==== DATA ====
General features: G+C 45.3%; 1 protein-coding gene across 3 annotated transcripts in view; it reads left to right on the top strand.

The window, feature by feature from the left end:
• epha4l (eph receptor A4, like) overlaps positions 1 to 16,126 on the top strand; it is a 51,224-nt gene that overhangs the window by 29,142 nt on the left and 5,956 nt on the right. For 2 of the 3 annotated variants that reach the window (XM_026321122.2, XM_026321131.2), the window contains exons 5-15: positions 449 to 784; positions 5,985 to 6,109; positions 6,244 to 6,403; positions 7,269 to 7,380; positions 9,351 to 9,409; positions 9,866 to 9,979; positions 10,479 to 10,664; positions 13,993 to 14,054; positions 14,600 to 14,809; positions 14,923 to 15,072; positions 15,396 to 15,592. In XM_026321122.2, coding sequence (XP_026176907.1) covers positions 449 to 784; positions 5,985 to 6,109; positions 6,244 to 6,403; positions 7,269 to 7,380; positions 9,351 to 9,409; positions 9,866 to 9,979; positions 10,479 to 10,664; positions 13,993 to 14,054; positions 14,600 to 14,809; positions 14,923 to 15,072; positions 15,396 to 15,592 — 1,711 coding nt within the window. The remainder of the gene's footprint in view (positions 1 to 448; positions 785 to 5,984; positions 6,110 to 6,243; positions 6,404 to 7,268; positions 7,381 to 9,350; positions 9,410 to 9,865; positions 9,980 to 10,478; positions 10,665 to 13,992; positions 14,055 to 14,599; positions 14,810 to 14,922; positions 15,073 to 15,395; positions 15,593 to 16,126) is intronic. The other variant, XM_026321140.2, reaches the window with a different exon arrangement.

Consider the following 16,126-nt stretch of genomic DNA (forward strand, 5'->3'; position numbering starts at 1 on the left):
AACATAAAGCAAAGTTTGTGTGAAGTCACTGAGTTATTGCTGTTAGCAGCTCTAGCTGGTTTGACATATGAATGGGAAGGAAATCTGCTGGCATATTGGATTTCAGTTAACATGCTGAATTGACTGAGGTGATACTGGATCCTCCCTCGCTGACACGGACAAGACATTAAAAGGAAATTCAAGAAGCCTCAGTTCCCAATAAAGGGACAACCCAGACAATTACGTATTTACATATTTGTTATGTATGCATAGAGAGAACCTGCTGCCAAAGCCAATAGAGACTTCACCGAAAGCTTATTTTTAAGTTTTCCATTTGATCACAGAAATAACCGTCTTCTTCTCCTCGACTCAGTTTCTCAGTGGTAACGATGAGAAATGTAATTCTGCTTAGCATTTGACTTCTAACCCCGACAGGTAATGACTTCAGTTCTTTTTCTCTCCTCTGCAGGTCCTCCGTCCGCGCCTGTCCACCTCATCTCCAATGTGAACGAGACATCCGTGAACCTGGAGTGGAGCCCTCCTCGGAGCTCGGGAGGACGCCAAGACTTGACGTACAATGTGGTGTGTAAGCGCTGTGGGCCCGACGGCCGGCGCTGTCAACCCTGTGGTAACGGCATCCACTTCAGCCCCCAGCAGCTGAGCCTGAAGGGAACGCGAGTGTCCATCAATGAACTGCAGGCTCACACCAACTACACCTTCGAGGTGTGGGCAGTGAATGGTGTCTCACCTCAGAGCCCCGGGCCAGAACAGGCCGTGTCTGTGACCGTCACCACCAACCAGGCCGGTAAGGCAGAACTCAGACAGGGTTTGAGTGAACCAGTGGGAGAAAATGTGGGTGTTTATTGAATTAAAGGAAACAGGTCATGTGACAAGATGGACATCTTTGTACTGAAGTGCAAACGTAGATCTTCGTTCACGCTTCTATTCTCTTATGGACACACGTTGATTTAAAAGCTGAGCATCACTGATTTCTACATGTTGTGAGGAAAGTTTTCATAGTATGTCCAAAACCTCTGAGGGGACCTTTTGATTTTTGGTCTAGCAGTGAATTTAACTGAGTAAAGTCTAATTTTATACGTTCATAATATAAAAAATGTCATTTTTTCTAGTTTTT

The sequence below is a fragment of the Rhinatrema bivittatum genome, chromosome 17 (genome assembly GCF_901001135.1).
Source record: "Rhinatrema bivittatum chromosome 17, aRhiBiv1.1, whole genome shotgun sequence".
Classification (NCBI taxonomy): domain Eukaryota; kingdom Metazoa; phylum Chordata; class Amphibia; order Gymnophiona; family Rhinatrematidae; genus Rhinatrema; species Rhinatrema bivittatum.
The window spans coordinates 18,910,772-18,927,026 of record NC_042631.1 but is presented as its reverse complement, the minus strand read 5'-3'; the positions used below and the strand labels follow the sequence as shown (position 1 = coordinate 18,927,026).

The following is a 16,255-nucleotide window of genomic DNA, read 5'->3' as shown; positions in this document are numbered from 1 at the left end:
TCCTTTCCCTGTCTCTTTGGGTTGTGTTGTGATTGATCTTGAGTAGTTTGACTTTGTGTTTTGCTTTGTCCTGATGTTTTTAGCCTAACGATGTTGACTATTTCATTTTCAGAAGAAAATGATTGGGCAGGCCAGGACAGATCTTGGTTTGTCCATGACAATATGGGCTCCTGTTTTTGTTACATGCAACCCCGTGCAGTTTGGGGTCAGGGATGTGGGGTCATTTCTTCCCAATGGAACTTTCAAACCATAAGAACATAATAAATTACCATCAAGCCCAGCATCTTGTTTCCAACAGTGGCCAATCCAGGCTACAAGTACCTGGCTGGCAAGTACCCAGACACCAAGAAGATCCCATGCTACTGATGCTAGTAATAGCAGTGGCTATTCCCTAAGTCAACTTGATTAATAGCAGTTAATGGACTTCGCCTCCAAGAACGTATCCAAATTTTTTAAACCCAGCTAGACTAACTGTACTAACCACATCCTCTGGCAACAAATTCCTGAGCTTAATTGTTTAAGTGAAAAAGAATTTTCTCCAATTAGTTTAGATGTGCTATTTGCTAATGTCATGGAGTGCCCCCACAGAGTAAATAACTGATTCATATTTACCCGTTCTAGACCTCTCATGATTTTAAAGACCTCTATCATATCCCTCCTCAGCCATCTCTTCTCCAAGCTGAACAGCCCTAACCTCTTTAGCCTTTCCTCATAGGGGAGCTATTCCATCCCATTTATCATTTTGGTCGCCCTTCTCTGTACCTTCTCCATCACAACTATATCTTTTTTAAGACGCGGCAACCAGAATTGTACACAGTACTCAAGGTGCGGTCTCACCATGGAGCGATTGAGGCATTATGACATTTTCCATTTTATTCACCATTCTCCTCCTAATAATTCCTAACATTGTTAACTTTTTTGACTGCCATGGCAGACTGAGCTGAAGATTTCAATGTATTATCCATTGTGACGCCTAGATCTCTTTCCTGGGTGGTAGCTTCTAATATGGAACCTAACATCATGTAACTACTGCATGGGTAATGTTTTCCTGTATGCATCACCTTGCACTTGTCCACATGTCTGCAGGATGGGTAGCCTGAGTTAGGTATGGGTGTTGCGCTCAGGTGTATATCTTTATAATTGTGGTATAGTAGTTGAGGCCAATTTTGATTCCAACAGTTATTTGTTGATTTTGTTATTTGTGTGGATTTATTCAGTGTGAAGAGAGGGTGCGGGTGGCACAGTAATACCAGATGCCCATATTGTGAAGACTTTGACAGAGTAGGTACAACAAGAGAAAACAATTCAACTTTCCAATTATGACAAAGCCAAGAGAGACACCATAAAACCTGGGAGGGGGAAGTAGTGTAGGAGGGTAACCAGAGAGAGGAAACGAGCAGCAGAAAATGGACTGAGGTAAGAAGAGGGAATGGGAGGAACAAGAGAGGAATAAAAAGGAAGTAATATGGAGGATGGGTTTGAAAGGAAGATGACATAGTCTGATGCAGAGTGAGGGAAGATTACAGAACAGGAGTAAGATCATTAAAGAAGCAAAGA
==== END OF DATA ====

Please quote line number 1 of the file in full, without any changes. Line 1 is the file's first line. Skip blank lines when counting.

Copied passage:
General features: G+C 45.3%; 1 protein-coding gene across 3 annotated transcripts in view; it reads left to right on the top strand.